Egypt is one of the worst offenders. For instance, the U.S. Commission on International Religious Freedom observes "serious problems of discrimination, intolerance, and other human rights violations against members of religious minorities, as well as non-conforming Muslims remain widespread." In its most recent report on religious freedom, the State Department notes that "the status of respect of religious freedom by the Government declined somewhat during the reporting period" and decries the Egyptian government's "failure to investigate and prosecute perpetrators of increased incidents of sectarian violence." Anti-Semitism also is widespread in the government-controlled media. The Commission has placed Egypt on its Watch List.
The Indonesian government formally respects religious liberty but, notes State, "ongoing government restrictions, particularly among unrecognized religions and sects of the recognized religions considered 'deviant' were significant exceptions to respect for religious freedom." The USCIRF notes progress in government responses to sectarian violence, but adds: "Over the past several years, minority religious groups have faced increased discrimination, harassment, and even violence perpetrated by extremist groups, state agencies, and community organizations." Recent government regulations make it harder to open churches (let alone adorn them with a cross or steeple, a la the Swiss vote).
Pakistan is far worse. International Christian Concern places this government in its Hall of Shame. Explains ICC: "Since independence, Pakistan has increasingly cut away at the rights of the Christian minority, treating them as second-class citizens and largely relegating them to a life of poverty. Attacks on Christians are commonplace and often go unreported as local police, and even the national government, have shown reluctance in upholding the rights of minorities."
The Commission believes Pakistan should be designated as a Country of Particular Concern, warranting special attention by the U.S. government. The USCIRF notes "continuing sectarian and religiously-motivated violence and the government's inadequate response," as well as laws which "abridge freedom of religion or belief." While the Obama administration might prefer to go easy on an important ally, State points to a variety of "serious problems":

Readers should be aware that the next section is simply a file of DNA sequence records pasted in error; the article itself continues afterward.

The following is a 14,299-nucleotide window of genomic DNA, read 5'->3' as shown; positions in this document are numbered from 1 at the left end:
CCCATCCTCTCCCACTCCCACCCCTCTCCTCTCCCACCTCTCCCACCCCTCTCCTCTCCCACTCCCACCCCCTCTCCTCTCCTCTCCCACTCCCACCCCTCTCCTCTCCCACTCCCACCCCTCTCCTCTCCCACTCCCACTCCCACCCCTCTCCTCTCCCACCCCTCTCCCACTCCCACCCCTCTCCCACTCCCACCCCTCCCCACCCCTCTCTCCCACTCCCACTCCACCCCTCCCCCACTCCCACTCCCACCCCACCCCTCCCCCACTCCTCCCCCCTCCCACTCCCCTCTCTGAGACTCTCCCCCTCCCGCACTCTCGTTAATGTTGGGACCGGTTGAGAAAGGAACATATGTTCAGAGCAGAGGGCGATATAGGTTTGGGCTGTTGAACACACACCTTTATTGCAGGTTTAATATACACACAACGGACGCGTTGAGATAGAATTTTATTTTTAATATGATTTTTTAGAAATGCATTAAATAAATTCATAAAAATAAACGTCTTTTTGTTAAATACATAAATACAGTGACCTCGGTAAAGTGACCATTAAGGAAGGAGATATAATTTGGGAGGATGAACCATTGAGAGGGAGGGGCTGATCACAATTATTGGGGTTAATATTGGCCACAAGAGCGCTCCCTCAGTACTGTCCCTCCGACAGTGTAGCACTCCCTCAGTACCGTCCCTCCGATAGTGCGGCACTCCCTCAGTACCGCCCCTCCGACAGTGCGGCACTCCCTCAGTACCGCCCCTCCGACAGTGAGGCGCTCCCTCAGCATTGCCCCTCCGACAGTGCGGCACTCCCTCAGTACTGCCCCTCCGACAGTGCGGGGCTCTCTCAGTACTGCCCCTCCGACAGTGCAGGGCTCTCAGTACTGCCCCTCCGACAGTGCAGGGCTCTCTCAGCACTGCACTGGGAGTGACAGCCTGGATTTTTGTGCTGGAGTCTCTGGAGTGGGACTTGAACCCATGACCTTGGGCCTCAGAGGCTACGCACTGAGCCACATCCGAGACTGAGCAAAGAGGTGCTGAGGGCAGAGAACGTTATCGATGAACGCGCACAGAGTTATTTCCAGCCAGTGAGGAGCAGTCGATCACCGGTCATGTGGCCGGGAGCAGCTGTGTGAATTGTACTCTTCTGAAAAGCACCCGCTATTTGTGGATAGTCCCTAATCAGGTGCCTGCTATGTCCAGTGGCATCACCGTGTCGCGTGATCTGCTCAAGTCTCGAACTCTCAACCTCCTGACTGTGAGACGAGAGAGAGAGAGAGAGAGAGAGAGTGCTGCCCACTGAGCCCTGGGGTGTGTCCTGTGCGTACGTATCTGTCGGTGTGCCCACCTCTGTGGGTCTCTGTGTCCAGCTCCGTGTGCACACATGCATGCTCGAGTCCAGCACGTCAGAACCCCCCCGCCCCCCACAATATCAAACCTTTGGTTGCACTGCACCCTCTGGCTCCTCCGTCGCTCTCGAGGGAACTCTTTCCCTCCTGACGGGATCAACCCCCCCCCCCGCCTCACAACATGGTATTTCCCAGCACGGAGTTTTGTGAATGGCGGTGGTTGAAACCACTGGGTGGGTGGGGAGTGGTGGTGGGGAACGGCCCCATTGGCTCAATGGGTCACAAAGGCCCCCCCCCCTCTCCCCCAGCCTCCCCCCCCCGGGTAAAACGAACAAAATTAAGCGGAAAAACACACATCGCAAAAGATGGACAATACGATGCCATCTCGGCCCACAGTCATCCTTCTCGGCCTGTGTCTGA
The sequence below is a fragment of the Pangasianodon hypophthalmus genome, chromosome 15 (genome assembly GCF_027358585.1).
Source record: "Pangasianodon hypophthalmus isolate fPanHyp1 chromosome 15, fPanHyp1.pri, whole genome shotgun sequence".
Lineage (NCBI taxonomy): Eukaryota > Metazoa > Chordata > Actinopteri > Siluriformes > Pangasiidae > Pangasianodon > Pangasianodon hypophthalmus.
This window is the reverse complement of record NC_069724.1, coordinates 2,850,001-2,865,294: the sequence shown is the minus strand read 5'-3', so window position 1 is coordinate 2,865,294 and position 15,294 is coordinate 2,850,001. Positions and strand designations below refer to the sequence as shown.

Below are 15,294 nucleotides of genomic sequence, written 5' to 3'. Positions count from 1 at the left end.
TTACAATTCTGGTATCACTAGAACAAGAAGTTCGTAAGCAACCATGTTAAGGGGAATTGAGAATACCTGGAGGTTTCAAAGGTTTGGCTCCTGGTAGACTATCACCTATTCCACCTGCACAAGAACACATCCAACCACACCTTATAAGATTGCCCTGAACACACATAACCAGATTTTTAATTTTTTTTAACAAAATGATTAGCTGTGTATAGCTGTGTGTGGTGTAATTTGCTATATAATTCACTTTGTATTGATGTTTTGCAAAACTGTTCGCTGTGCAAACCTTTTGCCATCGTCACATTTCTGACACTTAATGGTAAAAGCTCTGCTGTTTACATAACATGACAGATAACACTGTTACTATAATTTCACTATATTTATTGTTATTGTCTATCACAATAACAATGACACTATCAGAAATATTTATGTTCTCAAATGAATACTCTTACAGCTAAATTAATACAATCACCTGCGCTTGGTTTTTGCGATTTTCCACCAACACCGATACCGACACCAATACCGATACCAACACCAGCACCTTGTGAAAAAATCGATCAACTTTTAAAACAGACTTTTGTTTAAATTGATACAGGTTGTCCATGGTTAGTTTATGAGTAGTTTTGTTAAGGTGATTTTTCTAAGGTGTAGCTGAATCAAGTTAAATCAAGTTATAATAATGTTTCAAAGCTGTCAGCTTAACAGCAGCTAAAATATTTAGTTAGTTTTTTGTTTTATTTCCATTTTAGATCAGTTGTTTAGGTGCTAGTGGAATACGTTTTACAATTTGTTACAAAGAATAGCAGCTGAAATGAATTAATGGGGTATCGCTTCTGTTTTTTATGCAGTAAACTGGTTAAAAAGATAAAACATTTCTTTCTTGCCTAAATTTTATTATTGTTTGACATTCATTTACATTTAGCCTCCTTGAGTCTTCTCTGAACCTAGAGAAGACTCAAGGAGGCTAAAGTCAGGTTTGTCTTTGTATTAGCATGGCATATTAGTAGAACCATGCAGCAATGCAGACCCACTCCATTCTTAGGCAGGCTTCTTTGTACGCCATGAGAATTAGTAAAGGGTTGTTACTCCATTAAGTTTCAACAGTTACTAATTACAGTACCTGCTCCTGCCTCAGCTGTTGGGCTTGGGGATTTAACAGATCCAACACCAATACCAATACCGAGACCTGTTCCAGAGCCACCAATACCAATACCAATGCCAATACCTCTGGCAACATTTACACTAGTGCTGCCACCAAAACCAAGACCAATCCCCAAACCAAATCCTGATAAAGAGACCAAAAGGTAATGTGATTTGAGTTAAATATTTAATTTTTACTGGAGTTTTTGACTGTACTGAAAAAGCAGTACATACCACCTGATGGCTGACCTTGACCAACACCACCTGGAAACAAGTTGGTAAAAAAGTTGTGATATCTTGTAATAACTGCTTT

Law enforcement personnel abused religious minorities in custody. Security forces and other government agencies did not adequately prevent or address societal abuse against minorities. Discriminatory legislation and the government's failure to take action against societal forces hostile to those who practice a different religious belief fostered religious intolerance, acts of violence, and intimidation against religious minorities.
Turkey does a better job at respecting the freedom to worship, but still remains far behind Switzerland and other Western countries. Notes the State Department: "The government continued to impose limitations on Islamic and other religious groups." Moreover, "religious minorities said they were effectively blocked from careers in state institutions because of their faith." Non-Muslims also were subject to discrimination, harassment, and even violence on occasion.
In all of these cases Switzerland is a beacon of liberty and reason compared to the Muslim nations. The contrast is even more dramatic compared to the fifty-seven members of the Organization of the Islamic Conference. Of those at least twenty actively, and sometimes brutally, persecute members of minority faiths (Iran, Saudi Arabia), systematically discriminate against non-Muslims (Egypt, Pakistan) or acquiesce in attacks on, and sometimes murder of, members of religious faiths (Indonesia, Iraq).
Even the best cases, such as Kuwait and Morocco, restrict the activities of non-Muslims in various ways. And the worst are truly awful. Saudi Arabia makes no pretense of respecting anyone's religious liberty. There is no guarantee that the government, or the "virtue police," will even leave non-Muslims free to worship in their own homes. For anyone associated with the OIC to criticize the commitment of other nations to religious liberty—and campaign against the "defamation of religion," an OIC objective at the United Nations—is truly obscene.
Swiss voters underestimated the impact on religious liberty when they voted to ban minaret construction. But Muslims whose nations persecute Christians, Jews, and other religious minorities have no standing to complain. The Islamic world needs to respect religious liberty at home before lecturing the West about intolerance, racism, hatred and Islamophobia.